· How are clouds made?
· How is water made?
· How does water get clean?
· How does water evaporate? What is evaporation?
· What is water vapor?
· How does water get in the pond?
· How does water stay in a pond?
· How and when does rain happen?
· How can animals live in water?
· Why do we need water?
I was also thrilled to hear they were thinking about experiments that they want to try:
· Will snow melt faster in the sun or shade?
· Where is the best spot to collect the most water?
· How long does it take water to evaporate?
· Will snow melt faster than ice?
· Which melts faster when you add water to it, ice or snow?
· What melts faster, packed or unpacked snow?
In order to introduce the water cycle we drew a circular diagram with arrows depicting land with a pool of water (rivers, ocean, lakes), the sun and clouds, and from the clouds, rain drops. The students were already aware of the terms: collection, precipitation, condensation, and evaporation but not precisely what they meant. So we decided to go through each of the cycle terms together.
For visualizing evaporation we each put a small squeeze of hand sanitizer onto our hands and talked about how it felt: "wet, squishy, sticky, cold". Then some of us waved our hands through the air to simulate wind and students described how our hands felt: "dry!". They decided that the hand sanitizer had evaporated from their hands. And we talked about how the sun does a similar process, as it warms the water that is collected on the land (in our rivers, oceans, lakes) it causes some portion of the water to evaporate and that means that water vapor - gas that we can't see - is able to rise up into the sky. So what happens to water vapor as it rises into the atmosphere, I asked them. At a certain level in the sky the air temperature changes (many students were familiar with this thanks to being well-seasoned travelers; having seen water condensation on the windows of an airplane in flight) and at that high altitude, those vapors turn into tiny water droplets (and with dust) collect to form clouds.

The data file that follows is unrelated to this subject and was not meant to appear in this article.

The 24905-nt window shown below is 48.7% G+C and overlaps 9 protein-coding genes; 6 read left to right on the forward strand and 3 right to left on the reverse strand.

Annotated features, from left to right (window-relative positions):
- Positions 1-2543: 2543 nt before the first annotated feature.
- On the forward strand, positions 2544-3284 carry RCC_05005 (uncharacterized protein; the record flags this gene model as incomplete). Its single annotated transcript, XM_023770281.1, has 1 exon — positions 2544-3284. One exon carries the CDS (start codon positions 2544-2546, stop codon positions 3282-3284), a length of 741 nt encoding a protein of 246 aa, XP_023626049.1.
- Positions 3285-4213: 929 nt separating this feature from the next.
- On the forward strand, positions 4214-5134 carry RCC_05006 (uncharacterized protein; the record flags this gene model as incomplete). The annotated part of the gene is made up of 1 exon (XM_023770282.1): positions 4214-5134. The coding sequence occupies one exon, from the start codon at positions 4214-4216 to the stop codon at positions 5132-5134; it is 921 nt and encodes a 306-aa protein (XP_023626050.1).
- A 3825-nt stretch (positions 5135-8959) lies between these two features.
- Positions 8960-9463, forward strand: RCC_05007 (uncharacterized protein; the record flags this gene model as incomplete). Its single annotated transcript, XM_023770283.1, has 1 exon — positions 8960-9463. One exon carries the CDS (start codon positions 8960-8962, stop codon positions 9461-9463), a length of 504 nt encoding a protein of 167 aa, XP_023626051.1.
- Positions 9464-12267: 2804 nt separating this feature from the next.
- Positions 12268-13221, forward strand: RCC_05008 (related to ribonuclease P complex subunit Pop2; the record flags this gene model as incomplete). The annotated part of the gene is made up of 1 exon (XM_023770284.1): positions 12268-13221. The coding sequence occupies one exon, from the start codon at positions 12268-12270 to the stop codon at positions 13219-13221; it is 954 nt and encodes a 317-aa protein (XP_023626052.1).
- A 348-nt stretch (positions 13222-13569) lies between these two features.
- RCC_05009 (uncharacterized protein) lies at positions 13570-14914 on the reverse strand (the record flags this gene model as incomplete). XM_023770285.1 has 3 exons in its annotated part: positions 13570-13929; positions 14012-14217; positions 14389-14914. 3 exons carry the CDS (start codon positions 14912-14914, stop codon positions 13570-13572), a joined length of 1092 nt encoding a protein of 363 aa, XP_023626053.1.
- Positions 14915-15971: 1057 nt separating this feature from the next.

This came back to one of their original questions - How and when does rain happen? We talked about how on some days it is cloudy but also sunny and the shape and color of those clouds may appear fluffy and white, while on other days, clouds may appear quite grey even black. Intuitively is seemed, they decided that on the grey-cloud days it was more likely to rain. I explained that as the clouds get more and more full of tiny droplets of water, they may appear grey at the bottom, at some point the cloud can't hold anymore water droplets, and it rains (thank you gravity).
In order to visualize condensation we ventured to carry out by now universally famous, Make a Cloud in a Bottle Experiment. For those who are not familiar, we poured a small amount of warm water into a 2 liter plastic bottle and, in order to produce dust debris, we lit a match and let the particles/smoke fall into the bottle. We quickly closed the bottle off with the cap and began squeezing the bottle in the middle. By adding particles such as smoke and by squeezing the bottle we caused the air pressure to drop, and created a cloud!
Finally we made our way out to a nearby field with our clipboards, paper, and pencils, to look at the sky. We were lucky to find, on that chilly but beautiful winter morning, the sky was absolutely full of clouds. The color and shape of the clouds varied widely across the sky.
One second grader knew the names of all the different types of clouds and he wrote down every name and definition. Many students actually sketched the clouds they saw, some chose those in the distance while others picked clouds right overhead.
|Here is a Kindergartner working on her sketch.|
They made special care of the shading - for grey clouds that looked to be just about to empty on us, they used darkened pencil marks.
Next week we plan to talk more in depth about gases that we cannot see and we have a very cool experiment that will help us to visualize water vapor.